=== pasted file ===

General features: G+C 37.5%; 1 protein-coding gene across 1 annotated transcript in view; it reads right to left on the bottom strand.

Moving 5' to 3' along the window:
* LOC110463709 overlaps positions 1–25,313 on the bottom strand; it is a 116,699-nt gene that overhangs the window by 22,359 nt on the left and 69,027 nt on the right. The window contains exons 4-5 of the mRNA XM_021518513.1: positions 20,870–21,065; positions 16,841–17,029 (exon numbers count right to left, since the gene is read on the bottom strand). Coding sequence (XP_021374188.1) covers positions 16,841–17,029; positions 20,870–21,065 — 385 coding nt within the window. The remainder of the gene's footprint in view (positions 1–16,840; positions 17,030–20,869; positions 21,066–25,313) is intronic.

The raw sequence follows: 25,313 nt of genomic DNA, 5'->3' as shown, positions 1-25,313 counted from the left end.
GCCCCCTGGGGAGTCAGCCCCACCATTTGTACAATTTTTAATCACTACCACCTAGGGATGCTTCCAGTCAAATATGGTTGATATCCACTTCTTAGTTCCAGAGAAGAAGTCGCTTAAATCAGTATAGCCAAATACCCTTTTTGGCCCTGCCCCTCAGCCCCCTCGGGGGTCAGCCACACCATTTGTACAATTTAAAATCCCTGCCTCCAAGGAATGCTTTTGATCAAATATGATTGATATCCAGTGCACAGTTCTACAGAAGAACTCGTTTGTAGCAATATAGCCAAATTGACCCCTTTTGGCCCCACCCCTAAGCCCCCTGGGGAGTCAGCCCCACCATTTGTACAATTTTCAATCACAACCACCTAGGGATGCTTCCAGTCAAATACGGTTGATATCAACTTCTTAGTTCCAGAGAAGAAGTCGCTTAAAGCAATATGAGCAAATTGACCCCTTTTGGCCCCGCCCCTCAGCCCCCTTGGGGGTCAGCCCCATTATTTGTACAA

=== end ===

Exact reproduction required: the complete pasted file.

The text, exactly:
General features: G+C 37.5%; 1 protein-coding gene across 1 annotated transcript in view; it reads right to left on the bottom strand.

Moving 5' to 3' along the window:
* LOC110463709 overlaps positions 1–25,313 on the bottom strand; it is a 116,699-nt gene that overhangs the window by 22,359 nt on the left and 69,027 nt on the right. The window contains exons 4-5 of the mRNA XM_021518513.1: positions 20,870–21,065; positions 16,841–17,029 (exon numbers count right to left, since the gene is read on the bottom strand). Coding sequence (XP_021374188.1) covers positions 16,841–17,029; positions 20,870–21,065 — 385 coding nt within the window. The remainder of the gene's footprint in view (positions 1–16,840; positions 17,030–20,869; positions 21,066–25,313) is intronic.

The raw sequence follows: 25,313 nt of genomic DNA, 5'->3' as shown, positions 1-25,313 counted from the left end.
GCCCCCTGGGGAGTCAGCCCCACCATTTGTACAATTTTTAATCACTACCACCTAGGGATGCTTCCAGTCAAATATGGTTGATATCCACTTCTTAGTTCCAGAGAAGAAGTCGCTTAAATCAGTATAGCCAAATACCCTTTTTGGCCCTGCCCCTCAGCCCCCTCGGGGGTCAGCCACACCATTTGTACAATTTAAAATCCCTGCCTCCAAGGAATGCTTTTGATCAAATATGATTGATATCCAGTGCACAGTTCTACAGAAGAACTCGTTTGTAGCAATATAGCCAAATTGACCCCTTTTGGCCCCACCCCTAAGCCCCCTGGGGAGTCAGCCCCACCATTTGTACAATTTTCAATCACAACCACCTAGGGATGCTTCCAGTCAAATACGGTTGATATCAACTTCTTAGTTCCAGAGAAGAAGTCGCTTAAAGCAATATGAGCAAATTGACCCCTTTTGGCCCCGCCCCTCAGCCCCCTTGGGGGTCAGCCCCATTATTTGTACAA